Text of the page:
My bed and my laptop should not be in the same vicinity.
Science supports this notion. There are exceptions, of course. Watching YouTube videos and Netflix shows and HBO Max originals? Perfectly acceptable. Writing short stories while sunlight slips past my window blinds? Yeah, if I have my personalized mug of tea and the mood is right, this is fine too. Editing a slide deck with over a hundred pages for a group presentation due in four hours? Absolutely not.
We all deserve rest. Our bodies aren’t meant to act as automated machines that can function for hours on end without complaint.
I don’t think this distinction would have been so important if not for all the online classes I’ve taken throughout these past three years. A space that only knew me at rest transformed into one that had to watch me at work. At first, I was blinded by the ease of convenience. The only factor that could cause tardiness was sleeping in. Most of the things I craved were an arm's reach away, and most importantly, my bed was so close. I could lay down and wrap myself in covers immediately. Sometimes I did this simultaneously.
So, where did the disillusion start?
You know that saying older folks love to use to express urgency? “Time is of the essence,” and all things related. This tangent is important, I promise. Time — not by a matter of seconds or minutes or hours — is relevant. Where I am in space and time sways my perception of work and leisure. If it were summer, I would be content staying in bed all day, especially if there were no (stressful) responsibilities that I would have to take into account. I could read in bed, stroll around the house, and cook whenever it suits me. All without urgency. But I’m in the middle of the fall quarter as an undergraduate student. Midterms have set the level of difficulty for the remaining weeks, assignments are due, and finals are practically every day. If I'm not sleeping, my time is better spent working. I would feel nothing but guilt if I were to “take it easy.”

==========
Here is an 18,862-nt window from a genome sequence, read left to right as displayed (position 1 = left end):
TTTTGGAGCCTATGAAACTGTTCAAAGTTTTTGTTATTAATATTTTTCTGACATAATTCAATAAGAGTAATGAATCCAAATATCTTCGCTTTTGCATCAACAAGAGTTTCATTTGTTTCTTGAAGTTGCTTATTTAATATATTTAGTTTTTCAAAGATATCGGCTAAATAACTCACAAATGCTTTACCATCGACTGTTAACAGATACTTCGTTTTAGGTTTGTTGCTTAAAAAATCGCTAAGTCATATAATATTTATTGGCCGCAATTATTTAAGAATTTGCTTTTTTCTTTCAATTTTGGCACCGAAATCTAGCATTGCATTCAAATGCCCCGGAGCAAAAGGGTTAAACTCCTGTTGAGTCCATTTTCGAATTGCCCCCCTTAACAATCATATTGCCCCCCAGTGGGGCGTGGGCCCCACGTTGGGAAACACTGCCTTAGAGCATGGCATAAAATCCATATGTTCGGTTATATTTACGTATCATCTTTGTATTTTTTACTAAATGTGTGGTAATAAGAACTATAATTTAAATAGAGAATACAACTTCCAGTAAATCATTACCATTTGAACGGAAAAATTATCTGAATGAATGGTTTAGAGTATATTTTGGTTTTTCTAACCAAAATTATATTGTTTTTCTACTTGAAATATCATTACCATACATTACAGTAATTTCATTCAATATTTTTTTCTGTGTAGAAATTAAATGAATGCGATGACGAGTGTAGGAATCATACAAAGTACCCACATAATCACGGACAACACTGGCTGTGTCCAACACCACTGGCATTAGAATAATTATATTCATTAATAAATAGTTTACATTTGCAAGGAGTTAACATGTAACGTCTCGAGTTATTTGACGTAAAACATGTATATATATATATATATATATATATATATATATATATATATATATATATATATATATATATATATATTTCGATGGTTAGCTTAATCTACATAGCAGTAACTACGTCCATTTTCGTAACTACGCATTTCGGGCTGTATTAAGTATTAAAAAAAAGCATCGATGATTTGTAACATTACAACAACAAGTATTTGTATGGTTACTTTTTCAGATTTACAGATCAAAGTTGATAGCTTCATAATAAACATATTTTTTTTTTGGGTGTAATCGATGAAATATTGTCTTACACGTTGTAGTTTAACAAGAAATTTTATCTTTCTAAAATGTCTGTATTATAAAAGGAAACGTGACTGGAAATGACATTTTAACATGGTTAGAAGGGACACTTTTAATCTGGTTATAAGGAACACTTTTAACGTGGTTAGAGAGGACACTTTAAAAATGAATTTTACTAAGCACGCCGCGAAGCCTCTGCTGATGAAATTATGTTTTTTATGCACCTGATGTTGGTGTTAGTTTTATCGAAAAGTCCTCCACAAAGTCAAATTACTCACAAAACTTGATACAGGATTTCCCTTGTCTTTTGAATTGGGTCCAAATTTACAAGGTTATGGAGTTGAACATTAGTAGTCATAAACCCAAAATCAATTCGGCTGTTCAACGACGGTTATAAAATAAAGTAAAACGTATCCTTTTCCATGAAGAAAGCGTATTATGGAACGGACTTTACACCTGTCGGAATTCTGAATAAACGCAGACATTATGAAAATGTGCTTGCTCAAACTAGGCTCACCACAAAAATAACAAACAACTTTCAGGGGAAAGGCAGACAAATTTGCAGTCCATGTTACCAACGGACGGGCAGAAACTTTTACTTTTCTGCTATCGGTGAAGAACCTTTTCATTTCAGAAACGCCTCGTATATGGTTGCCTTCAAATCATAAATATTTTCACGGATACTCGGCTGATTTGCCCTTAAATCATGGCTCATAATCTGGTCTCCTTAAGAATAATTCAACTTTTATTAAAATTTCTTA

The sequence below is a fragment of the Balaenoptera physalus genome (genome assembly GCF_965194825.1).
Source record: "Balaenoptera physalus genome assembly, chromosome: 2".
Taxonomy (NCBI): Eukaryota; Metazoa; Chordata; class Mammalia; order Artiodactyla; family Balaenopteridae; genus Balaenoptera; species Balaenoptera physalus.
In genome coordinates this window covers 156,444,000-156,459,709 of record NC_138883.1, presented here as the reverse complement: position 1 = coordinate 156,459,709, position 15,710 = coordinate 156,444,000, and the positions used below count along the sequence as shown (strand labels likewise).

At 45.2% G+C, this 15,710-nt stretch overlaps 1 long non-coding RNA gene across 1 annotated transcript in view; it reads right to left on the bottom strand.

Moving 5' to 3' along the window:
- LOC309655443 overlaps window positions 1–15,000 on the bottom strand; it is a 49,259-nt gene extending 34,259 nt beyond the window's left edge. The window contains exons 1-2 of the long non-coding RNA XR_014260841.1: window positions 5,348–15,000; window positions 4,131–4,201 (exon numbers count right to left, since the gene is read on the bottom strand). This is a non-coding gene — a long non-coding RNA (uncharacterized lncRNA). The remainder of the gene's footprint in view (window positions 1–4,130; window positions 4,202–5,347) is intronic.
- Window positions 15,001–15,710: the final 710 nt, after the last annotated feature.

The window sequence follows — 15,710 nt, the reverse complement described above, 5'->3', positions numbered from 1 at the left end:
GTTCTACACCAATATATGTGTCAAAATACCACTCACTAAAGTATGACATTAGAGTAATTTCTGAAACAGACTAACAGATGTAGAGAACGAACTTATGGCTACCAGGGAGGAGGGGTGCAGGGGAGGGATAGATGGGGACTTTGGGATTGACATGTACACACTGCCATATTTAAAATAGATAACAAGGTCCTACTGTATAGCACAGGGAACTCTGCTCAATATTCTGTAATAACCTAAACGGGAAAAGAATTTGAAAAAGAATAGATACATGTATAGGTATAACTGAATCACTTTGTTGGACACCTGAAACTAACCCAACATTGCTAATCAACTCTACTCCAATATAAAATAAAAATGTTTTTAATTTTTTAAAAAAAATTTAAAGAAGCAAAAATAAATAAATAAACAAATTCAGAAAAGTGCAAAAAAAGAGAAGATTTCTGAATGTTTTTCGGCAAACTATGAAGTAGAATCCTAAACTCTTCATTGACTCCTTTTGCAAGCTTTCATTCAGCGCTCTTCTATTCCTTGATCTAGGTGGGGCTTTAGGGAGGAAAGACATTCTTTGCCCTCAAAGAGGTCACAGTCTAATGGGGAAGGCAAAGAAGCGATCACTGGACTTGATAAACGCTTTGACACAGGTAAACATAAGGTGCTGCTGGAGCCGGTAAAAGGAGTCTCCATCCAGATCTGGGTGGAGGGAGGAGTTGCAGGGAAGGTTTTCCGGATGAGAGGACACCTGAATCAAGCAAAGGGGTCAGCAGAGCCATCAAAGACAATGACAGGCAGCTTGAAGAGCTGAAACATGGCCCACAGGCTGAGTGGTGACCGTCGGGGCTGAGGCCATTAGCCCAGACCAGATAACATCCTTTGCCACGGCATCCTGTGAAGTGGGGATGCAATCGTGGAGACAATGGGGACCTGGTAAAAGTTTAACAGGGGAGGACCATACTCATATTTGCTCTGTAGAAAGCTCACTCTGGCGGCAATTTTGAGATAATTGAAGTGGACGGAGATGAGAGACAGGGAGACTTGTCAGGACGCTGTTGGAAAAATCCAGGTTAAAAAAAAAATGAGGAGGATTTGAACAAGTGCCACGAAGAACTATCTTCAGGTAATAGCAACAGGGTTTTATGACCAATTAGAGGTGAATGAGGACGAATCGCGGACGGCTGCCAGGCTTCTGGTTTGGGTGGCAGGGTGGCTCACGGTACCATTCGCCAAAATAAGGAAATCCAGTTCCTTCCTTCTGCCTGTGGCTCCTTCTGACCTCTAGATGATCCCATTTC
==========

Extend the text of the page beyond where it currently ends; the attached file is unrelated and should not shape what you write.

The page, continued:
And I do have my own gripes with that: We all deserve rest. Our bodies aren’t meant to act as automated machines that can function for hours on end without complaint.
Back to my main point, I’ve found that it isn’t very sustainable for me to work in my home. If my depressive table full of clothes is any indication (for some of you, it might be laundry stacked on a chair or dishes piling in the sink), the best course of action is as simple as choosing a new scenery as my dedicated workplace.
No, really, it’s as simple as that.
In the same way that my mental health drastically improves after cleaning my apartment, escaping the confines of the same four walls puts me in a better mood. Coming to terms with the fact that I need that separation at all is kind of dull but no less motivating. There’s a reason this all works for me: I’m the academic type. Not a scholar with a capital S, but a scholar as in academic validation and academia aesthetics are some of my main motivators. Self-care is about the things that make you feel good, whether that be outward or inward, and I am not opposed to admitting that living out the routine of a student straight out of a silent literary fiction novel is pleasant enough for me.
I’m not a character or boiled down to the characteristics of an aesthetic. I am just a girl who feels fulfilled after coming home from a long day of work. Without the guilt! I bask in the atmosphere of cafes: lulling conversation, the smell of coffee grounds, and my own iced matcha or water to keep me refreshed. Even the silent hum of libraries, being surrounded by books and like-minded people—in the sense that we all have something to turn in at midnight. I plug in my laptop and turn on the perfect studying playlist, fully immersed to the point that I don’t notice the sunset. In terms of productivity, I always get more work done when I station myself somewhere different. Why would I want to associate my bed with essays and spreadsheets, and presentations? It’ll be there when I get home for its intended purpose: me, finally at rest.